has been inhabited for thousands of years, and
fortunately many ancient monuments have survived.
From the late Neolithic there are stone monuments such as Lanyon Quoit; stone
circles from the later Bronze Age like the Merry Maidens and holed stones such as
Romans invaded Cornwall, but only kept a minimal
hold over it, instead concentrating on trading
with the locals for tin. Marazion 4 miles from
Penzance was a centre of such a trade, it is the oldest town in
is a Celtic area possessing its own language,
Cornish. It was formerly an independent kingdom
which lasted until the 10TH Century, with the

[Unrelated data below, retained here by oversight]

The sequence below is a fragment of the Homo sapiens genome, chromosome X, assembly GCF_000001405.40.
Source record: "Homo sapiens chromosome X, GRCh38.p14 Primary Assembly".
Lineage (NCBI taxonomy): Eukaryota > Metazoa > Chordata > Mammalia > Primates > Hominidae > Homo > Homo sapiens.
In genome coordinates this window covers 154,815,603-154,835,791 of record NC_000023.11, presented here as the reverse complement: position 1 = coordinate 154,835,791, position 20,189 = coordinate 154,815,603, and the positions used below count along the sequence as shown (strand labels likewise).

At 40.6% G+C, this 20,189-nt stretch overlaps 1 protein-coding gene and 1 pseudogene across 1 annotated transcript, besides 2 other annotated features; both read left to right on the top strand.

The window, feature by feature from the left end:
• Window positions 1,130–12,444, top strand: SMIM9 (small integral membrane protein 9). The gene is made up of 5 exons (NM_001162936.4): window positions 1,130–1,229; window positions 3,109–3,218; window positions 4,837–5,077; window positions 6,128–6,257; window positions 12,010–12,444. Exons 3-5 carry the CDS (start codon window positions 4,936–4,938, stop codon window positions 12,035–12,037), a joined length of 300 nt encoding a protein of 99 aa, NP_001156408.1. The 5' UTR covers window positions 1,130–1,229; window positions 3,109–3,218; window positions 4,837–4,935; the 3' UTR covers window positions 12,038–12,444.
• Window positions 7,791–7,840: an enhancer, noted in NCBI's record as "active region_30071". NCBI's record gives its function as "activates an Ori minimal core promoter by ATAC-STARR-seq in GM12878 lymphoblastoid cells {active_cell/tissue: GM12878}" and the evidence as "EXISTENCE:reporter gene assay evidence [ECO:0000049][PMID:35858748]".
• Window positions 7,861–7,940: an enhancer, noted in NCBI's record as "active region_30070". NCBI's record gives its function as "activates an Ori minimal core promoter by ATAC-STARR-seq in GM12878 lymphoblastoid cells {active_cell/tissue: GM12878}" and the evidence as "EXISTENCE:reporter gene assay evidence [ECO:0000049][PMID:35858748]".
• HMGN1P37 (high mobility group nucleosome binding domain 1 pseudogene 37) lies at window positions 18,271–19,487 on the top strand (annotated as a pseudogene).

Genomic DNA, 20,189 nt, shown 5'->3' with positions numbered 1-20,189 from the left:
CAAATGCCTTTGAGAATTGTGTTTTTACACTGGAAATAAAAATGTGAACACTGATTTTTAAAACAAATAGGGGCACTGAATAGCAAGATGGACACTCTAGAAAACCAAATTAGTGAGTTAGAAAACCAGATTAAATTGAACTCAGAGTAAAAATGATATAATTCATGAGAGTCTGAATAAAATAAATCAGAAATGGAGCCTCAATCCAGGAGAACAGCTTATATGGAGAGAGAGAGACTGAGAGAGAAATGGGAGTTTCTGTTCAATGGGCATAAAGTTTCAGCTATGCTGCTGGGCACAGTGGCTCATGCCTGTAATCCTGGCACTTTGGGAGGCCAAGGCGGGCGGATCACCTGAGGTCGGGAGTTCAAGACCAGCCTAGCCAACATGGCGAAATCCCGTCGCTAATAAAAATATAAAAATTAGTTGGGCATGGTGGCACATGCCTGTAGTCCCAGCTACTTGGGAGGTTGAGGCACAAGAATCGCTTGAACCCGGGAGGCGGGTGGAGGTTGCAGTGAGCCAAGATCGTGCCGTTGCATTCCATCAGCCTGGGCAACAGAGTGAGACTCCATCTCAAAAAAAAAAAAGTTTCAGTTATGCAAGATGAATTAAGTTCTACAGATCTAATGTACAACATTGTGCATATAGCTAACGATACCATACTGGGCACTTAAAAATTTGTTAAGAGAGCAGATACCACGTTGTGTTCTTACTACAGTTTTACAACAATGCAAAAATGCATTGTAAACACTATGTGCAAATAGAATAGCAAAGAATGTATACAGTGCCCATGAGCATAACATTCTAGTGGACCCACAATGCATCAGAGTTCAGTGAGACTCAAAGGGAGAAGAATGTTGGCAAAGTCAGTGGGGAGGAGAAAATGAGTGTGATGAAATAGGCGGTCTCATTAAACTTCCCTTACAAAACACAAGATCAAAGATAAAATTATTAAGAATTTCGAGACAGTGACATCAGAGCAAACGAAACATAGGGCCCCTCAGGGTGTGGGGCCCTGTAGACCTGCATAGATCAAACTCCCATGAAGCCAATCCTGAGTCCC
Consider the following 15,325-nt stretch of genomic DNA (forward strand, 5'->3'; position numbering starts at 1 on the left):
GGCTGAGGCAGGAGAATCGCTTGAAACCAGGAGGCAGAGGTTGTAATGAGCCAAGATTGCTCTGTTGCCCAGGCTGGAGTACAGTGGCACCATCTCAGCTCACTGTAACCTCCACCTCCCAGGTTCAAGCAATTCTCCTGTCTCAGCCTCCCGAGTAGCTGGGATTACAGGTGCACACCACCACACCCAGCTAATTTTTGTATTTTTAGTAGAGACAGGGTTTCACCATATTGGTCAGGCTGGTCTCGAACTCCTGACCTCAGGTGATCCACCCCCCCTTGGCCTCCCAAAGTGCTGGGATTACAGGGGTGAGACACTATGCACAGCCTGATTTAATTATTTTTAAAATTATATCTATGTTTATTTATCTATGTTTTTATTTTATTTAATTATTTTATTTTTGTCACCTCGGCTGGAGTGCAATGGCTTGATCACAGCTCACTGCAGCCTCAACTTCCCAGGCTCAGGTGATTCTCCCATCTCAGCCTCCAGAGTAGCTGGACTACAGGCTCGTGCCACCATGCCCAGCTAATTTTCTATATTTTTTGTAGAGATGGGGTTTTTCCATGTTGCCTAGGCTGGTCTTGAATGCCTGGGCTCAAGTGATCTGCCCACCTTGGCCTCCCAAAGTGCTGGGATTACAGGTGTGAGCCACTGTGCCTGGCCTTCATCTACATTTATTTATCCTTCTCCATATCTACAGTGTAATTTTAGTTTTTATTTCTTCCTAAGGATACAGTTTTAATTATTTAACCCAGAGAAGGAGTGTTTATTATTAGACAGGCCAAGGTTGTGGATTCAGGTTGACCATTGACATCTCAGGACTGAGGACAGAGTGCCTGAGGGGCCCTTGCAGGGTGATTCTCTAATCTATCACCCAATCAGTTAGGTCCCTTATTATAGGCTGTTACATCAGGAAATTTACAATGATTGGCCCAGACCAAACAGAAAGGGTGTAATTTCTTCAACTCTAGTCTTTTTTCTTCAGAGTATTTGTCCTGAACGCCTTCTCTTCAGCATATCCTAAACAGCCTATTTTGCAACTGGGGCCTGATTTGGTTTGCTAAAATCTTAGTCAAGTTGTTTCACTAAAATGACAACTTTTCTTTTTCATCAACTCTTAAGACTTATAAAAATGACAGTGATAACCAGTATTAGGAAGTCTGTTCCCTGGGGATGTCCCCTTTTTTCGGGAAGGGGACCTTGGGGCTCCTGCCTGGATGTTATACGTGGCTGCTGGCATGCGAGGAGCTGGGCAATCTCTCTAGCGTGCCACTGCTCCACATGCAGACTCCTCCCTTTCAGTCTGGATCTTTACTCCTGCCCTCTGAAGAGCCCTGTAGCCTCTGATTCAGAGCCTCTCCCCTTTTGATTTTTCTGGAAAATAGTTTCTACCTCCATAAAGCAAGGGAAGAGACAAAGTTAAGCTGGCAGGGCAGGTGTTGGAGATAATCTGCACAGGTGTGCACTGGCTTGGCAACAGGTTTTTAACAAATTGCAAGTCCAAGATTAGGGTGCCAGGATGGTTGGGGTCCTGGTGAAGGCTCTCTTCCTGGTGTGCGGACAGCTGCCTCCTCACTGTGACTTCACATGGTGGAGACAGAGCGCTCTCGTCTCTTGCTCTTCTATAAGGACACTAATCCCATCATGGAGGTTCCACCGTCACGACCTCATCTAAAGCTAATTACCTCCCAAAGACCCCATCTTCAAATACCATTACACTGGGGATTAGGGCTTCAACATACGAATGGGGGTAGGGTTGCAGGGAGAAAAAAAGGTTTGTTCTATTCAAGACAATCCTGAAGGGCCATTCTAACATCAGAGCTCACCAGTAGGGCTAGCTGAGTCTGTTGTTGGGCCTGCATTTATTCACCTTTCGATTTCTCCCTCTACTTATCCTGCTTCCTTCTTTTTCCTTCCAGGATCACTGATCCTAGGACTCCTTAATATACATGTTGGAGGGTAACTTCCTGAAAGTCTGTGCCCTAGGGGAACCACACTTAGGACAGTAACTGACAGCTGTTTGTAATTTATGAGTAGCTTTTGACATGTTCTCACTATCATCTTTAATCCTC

language persisting for another 800 years. The Celts
eventually became Christians, leaving us their legacy
of the many distinctive Celtic
crosses found in this area..
Cornish are a seafaring people and have traded
with many civilisations in the past. It is thought
that there was trade with the Phoenicians, but
there is little evidence to back this up.
Nevertheless there was trade with the Romans for
more recent times these seafaring skills were put
to another use, smuggling. The area has a rich
history, full of tales of such
has been mined in Penwith for centuries and
continued to be up to the 1980s. The industry
leaves behind it a myriad of interesting remains.